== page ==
At Putney we take pride in our reputation for careful, thorough planning and attention to detail. The descriptions of our high school summer programs are based on our experiences in previous summers and our plans for this summer. It is inevitable that some things described here will not happen exactly as presented. To get the most out of the Putney experience, participants need to be flexible in responding to unforeseen situations, and creative in taking advantage of unexpected opportunities. We expect Putney participants to share responsibility for the success of their experience.
Putney organizes escorted international flights. Please consult us for fares.
Learn about last year’s program by reading the 2012 Community Service Ghana Blog.
This program begins and ends at John F. Kennedy Airport in New York.
Departure • Join your group for a month of community service on the coast of Ghana. The group flight departs from New York where you meet one of your leaders who fly with the group to Accra, Ghana.
Accra • Spend two days in Ghana’s capital city, Accra, acclimating to life in Ghana. Get to know your leaders and the other students, watch a drum and dance performance, and taste Ghanaian food at some of Accra’s many restaurants. Participate in an in-depth orientation to discuss life in Ghana, your project, and group dynamics.
Community Service Village • Transfer by bus to a small coastal village in Ghana’s Western Region. This is our base for the next 3 ½ weeks. We volunteer with the local community to complete construction, education, and agriculture projects.
Cape Coast • Spend a weekend in Cape Coast visiting the Cape Coast Castle to learn about the history of the slave trade in Ghana. Also visit Kakum National Park to observe wildlife from the breathtaking heights of a guided canopy walk. Stop at Busua Beach for a beachside picnic and surfing lessons with local guides.
“Finishing the school and seeing the final product at the graduation gave me the greatest sense of accomplishment. Knowing that we worked on that school for a month with our new friends really made me feel good. Also, getting through the month was an accomplishment for me as well. At first, I was skeptical about the bucket showers and outhouse, but as the month went by, Trinity Yard became my home and I really enjoyed being a part of it. I think that this program really broadened my mind and changed the way I view the world. It’s made me more grateful and accepting.”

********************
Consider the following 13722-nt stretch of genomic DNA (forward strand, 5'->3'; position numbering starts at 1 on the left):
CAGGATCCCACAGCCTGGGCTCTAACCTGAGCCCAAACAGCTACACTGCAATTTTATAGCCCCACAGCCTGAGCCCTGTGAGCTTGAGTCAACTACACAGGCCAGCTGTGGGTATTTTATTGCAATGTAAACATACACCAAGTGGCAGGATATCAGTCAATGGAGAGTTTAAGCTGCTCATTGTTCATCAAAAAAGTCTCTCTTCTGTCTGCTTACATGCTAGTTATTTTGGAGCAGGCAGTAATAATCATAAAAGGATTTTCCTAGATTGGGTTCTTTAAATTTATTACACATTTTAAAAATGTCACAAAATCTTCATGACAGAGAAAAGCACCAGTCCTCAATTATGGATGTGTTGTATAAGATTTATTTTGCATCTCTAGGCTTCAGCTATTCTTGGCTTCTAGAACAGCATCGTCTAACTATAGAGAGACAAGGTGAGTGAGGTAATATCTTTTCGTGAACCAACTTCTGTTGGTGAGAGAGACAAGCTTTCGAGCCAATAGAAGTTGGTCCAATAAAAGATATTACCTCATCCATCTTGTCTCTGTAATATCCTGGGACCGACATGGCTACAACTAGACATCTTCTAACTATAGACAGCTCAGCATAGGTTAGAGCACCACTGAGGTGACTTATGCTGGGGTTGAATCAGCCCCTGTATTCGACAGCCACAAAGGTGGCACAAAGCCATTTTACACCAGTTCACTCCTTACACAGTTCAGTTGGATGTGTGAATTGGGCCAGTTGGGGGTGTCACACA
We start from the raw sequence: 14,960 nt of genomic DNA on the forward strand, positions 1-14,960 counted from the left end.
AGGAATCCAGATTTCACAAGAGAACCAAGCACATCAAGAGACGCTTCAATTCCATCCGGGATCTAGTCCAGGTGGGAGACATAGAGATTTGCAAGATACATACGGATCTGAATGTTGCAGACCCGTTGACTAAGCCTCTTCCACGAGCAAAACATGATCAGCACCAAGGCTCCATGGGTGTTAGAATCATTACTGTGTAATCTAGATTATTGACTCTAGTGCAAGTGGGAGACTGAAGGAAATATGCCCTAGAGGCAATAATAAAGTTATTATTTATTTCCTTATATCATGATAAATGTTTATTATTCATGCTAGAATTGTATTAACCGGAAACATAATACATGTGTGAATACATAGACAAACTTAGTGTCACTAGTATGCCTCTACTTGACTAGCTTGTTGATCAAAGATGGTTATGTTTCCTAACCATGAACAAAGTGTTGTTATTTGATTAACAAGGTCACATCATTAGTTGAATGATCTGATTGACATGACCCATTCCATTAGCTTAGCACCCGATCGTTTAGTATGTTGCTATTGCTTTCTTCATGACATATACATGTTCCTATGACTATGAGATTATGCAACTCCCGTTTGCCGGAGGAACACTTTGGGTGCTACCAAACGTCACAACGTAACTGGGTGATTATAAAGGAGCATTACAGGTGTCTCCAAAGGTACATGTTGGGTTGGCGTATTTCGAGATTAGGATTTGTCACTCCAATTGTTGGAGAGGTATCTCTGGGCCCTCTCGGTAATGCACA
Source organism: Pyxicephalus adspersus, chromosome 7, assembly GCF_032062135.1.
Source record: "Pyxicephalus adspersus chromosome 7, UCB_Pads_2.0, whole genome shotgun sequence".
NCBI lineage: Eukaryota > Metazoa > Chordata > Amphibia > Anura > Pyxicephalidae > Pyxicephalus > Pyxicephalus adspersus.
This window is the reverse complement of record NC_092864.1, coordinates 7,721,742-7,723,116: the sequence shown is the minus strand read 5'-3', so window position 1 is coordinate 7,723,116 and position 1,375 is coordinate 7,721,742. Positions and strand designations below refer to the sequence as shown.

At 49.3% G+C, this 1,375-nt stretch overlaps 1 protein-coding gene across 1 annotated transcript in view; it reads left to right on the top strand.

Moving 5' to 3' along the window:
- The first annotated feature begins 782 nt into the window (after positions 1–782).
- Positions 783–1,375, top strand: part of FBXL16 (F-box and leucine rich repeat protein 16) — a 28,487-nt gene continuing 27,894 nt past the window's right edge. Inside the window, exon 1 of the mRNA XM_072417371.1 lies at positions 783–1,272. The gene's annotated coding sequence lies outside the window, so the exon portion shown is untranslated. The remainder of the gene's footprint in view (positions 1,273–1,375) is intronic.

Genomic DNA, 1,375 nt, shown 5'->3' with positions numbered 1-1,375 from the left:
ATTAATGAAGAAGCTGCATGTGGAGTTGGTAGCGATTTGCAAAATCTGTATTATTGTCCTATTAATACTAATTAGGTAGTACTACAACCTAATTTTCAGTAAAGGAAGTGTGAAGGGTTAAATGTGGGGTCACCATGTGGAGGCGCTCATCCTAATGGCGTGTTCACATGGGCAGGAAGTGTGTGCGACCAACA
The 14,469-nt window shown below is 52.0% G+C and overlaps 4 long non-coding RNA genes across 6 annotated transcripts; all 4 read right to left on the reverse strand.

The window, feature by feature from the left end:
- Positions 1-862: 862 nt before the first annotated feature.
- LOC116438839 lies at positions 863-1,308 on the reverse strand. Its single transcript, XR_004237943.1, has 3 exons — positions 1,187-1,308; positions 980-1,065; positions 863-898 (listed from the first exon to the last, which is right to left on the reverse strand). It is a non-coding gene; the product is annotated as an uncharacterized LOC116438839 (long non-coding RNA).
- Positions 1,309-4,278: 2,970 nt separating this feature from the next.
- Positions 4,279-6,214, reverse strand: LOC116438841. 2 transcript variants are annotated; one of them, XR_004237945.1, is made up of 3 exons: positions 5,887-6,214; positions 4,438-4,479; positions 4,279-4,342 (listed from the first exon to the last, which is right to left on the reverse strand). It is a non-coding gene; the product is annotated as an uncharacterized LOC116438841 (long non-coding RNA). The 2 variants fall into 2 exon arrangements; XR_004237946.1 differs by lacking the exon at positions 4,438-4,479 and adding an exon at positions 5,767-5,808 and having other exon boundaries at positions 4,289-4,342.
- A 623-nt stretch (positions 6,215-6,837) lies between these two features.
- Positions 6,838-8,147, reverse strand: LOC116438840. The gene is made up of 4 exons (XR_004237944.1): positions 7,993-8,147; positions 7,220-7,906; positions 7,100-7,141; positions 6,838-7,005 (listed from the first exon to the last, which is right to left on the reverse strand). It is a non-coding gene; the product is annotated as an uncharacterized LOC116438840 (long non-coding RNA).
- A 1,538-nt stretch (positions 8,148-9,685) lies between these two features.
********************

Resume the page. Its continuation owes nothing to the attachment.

– Alec Sang, Plainview-Old Beth Page JFK High School, Plainview, NY
Weekends • On weekends, travel to nearby points of interest such as the stilt village of Nzulezo – where we float between houses in canoes. Other trips may include a visit to the bustling market in the nearby city of Takoradi or the bead market in Koforidua to try out your bargaining skills.
Volta Region • Spend the last three days of the program in the Volta Region visiting baboon and monkey reserves, a village famous for its kente cloth weavers, and hiking to Wli Falls, the highest waterfall in Ghana.
Return to New York • Fly with the group, including one of the leaders, from Accra to New York and continue on to your final destination.
This itinerary represents our best projection of the group’s schedule. However, we may implement changes designed to improve the quality of the program.
Background • The coast of the small West African nation of Ghana, with its tranquil beaches and picturesque fishing villages, is populated by some of the friendliest people on earth. Beginning in the 16th century and continuing for over 300 years, the West African slave trade carried hundreds of thousands of captives to the Americas. As commerce in gold and cocoa replaced the slave trade, British influence in the region increased, leading to the establishment of the Gold Coast colony. At the time of independence from Britain in 1957, Ghana was the most prosperous colony in Africa. In recent years, problems resulting from corruption and political conflict have interfered with economic growth. Today, the average Ghanaian family farms or fishes, lives in relatively primitive conditions, and confronts serious challenges in accessing education, health care, and adequate income. The recent, peaceful, democratic election of President John Atta Mills, and the joyous visit by U.S. President Barack Obama in 2009, have renewed efforts for constructive change.